Cases that will advance the interests of domestic violence victims throughout the state — and ones that will have the greatest impact in moving family law in the right direction —will also be given top priority.
“We hope to build a strong body of appellate case law to guide trial courts across the state,” said Passi, who calls FVAP her full time job and life-long passion, one she’s artfully wedged into her other full-time job as a law student. “We’ve put our blood, sweat and tears into this project, and we’re totally committed to it.”
Raising funds for the newly minted nonprofit was front and center on last week’s celebration agenda. To date, $70,000 has been raised, including an impressive $3,600 in small donations from 125 Berkeley Law students. Elizabeth Cabraser ’78, founding partner of Lieff Cabraser Heimann and Bernstein, has offered to match the next $50,000 donated.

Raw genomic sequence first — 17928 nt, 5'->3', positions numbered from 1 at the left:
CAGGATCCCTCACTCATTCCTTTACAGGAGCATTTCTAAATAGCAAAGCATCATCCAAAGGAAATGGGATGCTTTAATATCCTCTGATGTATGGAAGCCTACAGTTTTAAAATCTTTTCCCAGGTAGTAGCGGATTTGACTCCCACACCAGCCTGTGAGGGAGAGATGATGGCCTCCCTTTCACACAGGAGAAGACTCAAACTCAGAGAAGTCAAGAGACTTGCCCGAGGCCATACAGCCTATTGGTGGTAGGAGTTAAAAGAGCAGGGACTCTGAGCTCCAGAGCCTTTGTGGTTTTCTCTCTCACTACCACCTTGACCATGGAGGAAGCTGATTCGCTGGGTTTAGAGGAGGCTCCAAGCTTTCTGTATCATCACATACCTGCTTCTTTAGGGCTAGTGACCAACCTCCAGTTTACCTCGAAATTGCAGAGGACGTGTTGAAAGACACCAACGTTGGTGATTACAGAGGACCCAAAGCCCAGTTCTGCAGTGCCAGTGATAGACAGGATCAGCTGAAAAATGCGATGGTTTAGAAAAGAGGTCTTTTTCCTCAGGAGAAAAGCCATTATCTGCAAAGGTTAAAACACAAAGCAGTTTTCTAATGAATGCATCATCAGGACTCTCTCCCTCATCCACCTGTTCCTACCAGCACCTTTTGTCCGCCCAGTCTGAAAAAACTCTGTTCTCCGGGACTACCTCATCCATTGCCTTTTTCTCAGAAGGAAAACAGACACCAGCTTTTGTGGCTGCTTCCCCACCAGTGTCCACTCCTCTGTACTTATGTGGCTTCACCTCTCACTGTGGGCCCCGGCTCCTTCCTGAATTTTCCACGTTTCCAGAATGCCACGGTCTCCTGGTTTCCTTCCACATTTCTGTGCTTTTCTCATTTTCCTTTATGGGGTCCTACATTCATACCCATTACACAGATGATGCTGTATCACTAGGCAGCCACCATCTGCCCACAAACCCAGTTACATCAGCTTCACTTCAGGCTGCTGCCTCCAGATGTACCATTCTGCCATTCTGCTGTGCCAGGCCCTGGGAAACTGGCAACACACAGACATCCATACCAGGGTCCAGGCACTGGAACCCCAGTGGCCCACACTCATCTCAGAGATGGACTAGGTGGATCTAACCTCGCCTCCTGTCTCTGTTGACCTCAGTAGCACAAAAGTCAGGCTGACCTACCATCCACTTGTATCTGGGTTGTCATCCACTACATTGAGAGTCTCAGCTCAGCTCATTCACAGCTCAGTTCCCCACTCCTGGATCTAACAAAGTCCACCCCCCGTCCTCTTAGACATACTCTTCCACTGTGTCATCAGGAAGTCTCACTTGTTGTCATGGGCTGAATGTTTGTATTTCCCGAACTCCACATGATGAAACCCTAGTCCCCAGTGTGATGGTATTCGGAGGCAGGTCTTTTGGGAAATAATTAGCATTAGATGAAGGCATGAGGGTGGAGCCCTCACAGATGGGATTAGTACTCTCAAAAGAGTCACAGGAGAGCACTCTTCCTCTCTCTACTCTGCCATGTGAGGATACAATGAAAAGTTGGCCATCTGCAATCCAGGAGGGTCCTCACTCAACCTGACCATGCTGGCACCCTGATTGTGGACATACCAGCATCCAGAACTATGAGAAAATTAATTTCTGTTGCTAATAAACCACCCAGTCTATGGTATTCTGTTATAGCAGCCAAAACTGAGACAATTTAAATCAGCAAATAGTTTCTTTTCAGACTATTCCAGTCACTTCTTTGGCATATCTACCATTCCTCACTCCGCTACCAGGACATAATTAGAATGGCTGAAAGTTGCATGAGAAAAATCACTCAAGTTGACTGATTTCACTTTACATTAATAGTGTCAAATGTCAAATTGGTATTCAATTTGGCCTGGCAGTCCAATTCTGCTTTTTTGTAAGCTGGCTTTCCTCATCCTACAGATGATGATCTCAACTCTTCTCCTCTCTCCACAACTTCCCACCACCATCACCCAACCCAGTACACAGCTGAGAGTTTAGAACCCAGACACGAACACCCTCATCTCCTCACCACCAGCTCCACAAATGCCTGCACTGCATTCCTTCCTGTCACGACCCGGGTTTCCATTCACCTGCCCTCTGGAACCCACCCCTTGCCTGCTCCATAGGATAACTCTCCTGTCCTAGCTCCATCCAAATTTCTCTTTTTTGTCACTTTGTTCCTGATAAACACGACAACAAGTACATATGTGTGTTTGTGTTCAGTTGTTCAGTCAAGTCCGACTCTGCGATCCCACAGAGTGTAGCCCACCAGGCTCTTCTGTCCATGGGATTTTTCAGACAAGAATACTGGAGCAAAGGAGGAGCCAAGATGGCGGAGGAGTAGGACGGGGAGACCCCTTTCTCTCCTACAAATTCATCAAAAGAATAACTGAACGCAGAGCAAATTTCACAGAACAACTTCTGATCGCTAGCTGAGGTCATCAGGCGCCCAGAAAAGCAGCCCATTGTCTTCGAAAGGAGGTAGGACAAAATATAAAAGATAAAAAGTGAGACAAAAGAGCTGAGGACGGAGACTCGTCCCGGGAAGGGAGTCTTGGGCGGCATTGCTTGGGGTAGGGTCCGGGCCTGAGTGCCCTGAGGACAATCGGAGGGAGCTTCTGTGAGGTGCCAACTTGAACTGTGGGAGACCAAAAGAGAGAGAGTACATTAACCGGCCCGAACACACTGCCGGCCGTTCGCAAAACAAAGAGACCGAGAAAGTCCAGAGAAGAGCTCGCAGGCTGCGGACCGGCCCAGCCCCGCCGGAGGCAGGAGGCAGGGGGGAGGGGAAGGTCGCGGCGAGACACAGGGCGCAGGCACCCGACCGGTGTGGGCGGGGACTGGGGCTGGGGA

“To have Elizabeth Cabraser invest in our organization at this early stage is huge,” said Passi. “When she made this offer to us, we knew we were going to succeed. We are thrilled over her generosity.”
These legal eagles are on their way, but the fundraising challenge is still a daunting one. They need to raise a total of $200,000 this year to be fully staffed and operating at full capacity. Always optimistic, Scott says she’s confident that Boalt alumns and the Bay Area legal community will “come together to help launch this much needed project.”
To learn more about FVAP – and donate online – go to www.fvaplaw.org. Supporters will be listed on the website (unless anonymity is requested). Donations will be tax deductible, retroactive to the February 2012 founding date.